God in the Ring
(click image for more pictures)
The images above are photos from the latest holy war; the 137th crusade. No, your eyes are not fooling you; those men really are in a boxing ring, and yes, the one being pummeled does have the word "Islam" written on the back of his trunks. You see, God, whomever He may be, is a big fan of spectator blood sports, and His favorite form of organized combat is gloved cock-fighting, AKA boxing.
On April 7th 2001, boxing fans were treated to yet another holy war between the Galileans and the Mohamedeans: Prince Naseem Hamed of Yemen against Marco Antonio Barrera of Mexico. The last time a mighty Christian was pitted against a mighty Muslim was when Evander Holyfield fought Mike Tyson. In both cases, it was another great day for kufr and shirk, and another win for Jesus! And who could forget the first fight between Joe Frazier and Muhammad Ali at Madison Square Garden? Before the fight, Frazier prayed in his dressing room, saying "please Lord, help me to kill this man, because he is not righteous."
For those who don't know, the truth of religions are now tested in sporting events. This is why every great football player to win the Super Bowl will thank Jesus (though they never seem to blame Jesus for when they fumble). There is only one God (or at least that's what the world's four billion Monotheists claim), and he will only side with one team. In the ring, Muslims are pitted against Christians to see which deen is the truth. If the Galilean wins, then Jesus if Lord, and if the Muslim wins... well... TAKBIR!
In the case of the Barrera-Hamed fight, we had Prince Naseem, the greatest Muslim boxer of all time (no, Muhammad Ali does not count, as he was an NOI Mushrik for his entire career, and did not accept the Sunni deen until after he was retired). Hamed had devoured all other Nasara Tri-theists to step into the ring, and was the favorite to knock out Barrera.
Like Daniel in the Lions Den, Barrera knew he was screwed. The Catholic Mushrik quietly made the sign of the cross, touching his head, groin and shoulders with his glove, while Hamed entered the ring to the sounds of the Five Percenter rap group, the Wu-Tang Clan.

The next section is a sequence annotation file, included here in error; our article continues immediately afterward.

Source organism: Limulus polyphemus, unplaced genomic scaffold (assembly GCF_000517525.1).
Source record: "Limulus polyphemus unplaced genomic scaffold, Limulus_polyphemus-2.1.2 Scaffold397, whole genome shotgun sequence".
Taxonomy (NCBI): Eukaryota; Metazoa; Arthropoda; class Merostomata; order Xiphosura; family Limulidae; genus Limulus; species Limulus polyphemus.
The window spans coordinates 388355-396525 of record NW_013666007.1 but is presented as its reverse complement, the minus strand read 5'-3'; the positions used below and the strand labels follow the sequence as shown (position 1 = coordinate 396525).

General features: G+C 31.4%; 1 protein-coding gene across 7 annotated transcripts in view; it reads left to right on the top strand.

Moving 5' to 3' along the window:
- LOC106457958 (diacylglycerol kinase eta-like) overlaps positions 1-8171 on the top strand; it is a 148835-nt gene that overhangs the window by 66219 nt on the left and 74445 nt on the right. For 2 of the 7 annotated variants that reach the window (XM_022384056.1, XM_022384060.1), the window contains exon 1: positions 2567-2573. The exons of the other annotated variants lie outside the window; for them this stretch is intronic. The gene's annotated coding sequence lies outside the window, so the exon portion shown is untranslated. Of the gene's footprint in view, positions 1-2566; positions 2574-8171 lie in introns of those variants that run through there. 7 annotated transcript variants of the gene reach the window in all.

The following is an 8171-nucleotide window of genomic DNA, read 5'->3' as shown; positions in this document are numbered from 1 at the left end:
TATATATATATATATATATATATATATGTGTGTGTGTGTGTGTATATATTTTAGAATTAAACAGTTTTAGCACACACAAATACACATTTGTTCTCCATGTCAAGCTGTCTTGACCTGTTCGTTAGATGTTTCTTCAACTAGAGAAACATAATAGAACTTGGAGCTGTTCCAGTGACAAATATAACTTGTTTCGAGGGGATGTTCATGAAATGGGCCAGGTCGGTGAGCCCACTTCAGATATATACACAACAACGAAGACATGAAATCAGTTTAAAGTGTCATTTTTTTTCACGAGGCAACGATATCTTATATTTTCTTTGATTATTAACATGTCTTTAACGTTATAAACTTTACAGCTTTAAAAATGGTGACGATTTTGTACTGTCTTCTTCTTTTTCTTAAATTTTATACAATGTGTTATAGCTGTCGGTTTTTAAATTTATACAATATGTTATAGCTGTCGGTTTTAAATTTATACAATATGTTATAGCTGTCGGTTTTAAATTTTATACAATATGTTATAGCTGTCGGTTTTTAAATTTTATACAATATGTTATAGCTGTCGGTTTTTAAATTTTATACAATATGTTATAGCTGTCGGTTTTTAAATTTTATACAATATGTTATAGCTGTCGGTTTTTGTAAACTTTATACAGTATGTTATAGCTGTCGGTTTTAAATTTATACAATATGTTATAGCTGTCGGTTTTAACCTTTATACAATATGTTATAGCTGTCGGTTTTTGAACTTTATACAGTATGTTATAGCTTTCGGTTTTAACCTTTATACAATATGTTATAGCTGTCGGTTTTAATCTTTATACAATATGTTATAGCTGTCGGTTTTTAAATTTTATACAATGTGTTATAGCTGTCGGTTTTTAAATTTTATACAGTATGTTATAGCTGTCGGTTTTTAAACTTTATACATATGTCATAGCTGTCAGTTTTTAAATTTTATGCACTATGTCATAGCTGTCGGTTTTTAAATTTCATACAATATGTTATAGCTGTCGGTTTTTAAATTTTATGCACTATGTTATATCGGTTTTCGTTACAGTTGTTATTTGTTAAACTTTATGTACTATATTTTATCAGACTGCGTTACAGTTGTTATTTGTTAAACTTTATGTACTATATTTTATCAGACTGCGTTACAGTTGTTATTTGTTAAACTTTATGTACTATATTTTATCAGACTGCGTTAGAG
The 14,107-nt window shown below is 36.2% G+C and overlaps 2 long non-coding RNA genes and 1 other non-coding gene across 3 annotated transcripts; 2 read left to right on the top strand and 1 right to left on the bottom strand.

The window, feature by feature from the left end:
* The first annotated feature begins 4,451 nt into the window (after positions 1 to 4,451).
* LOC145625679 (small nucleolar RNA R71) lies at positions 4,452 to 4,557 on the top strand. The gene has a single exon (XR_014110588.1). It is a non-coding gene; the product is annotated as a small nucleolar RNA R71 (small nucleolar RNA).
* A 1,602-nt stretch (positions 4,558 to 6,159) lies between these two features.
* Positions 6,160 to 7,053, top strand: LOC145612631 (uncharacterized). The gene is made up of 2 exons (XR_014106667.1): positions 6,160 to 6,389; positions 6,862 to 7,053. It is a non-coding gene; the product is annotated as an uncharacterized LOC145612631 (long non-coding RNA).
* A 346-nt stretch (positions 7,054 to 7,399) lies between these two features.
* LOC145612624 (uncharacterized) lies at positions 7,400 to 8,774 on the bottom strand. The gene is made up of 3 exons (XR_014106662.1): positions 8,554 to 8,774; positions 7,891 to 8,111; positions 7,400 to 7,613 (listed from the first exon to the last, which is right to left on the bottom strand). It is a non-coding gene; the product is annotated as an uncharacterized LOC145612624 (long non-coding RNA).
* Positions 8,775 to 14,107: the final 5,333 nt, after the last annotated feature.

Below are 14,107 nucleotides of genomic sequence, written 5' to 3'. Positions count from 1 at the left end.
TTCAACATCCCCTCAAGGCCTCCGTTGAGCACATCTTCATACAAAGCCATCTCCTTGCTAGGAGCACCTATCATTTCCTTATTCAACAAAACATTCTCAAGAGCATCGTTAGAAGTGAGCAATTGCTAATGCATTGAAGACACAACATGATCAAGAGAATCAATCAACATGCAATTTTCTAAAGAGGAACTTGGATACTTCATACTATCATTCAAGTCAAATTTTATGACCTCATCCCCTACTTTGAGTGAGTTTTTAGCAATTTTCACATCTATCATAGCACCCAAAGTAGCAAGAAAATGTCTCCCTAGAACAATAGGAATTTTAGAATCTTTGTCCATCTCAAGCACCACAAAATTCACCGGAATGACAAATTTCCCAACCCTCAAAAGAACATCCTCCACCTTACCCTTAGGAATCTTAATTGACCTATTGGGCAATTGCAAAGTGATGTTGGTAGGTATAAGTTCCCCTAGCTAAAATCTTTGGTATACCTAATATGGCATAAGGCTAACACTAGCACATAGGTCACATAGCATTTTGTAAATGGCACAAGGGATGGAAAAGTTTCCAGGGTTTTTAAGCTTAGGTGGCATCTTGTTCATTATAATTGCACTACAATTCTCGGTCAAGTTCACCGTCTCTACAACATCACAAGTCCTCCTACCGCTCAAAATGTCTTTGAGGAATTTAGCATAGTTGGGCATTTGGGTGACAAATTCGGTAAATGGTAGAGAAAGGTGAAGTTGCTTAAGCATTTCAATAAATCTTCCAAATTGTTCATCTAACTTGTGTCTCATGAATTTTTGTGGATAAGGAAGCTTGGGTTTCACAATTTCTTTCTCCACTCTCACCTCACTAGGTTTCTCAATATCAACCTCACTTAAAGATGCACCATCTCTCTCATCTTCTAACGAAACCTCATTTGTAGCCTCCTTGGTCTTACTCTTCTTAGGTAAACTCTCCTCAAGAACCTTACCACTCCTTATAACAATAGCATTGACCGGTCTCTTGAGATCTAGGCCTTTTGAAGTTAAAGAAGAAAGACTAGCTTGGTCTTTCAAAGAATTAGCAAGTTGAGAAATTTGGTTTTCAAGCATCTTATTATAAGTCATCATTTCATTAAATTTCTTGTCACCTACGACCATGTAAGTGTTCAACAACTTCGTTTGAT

The fight was a shock, as the polytheist infidel scored an upset over Hamed. Barrera pounded Hamed for 12 rounds before winning a decision. Funniest of all, Naseem had dedicated this fight to "all the Muslims of the world," and still lost. It reminded many within the global ikhwaan al-kaafireen of the aforementioned Holyfield-Tyson fight, where the Christian Holyfield defeated pseudo-Muslim Tyson, and used the win as a platform to plug his belief in the one true flesh god, saying "ma gawd is da only gawd" in the post-fight interviews.
Indeed, many Christians will tell you that the Sunday after Holyfield knocked out Tyson, the churches dedicated their entire sermon to the verse printed on the winner's trunks: "I can do all things through Christ which strengtheneth me." [Philippians 4:13]. Well, now Jesus has won again, and it's only a matter of time before the legions of Galilean pugilists march on the Yahoods. In fact, this is the best time in history for a crusade!
Though there is much praise that we're giving to the warriors for Jesus, I think Hamed deserves a little credit as well. At least "Naz" said that it was "written" by the will of Allah that he lose last night, so I guess that's as close as we'll get to an athlete blaming their deity for their losses as well as their gains. Unfortunately, the Monotheists aren't sure what to make of the fight:    
In the end, I suppose we'll just have to wait for the next boxing match before we can decide which god is the one true God. Maybe Hamed will have an easier time if he'd recite the shahaada before each match. Maybe all those previous Christians who lost to Hamed would've won had they only made a bigger sign of the cross. Then again, maybe all the Christians to lose were Protestants, while Barrera is Catholic. We here at the Freethought Mecca are still waiting for an Atheist champion, but then the boxing ring is a very lonely and scary place, thus many of the warriors who step through the ropes need a deeply spiritual outlook in order to get them through the rougher moments.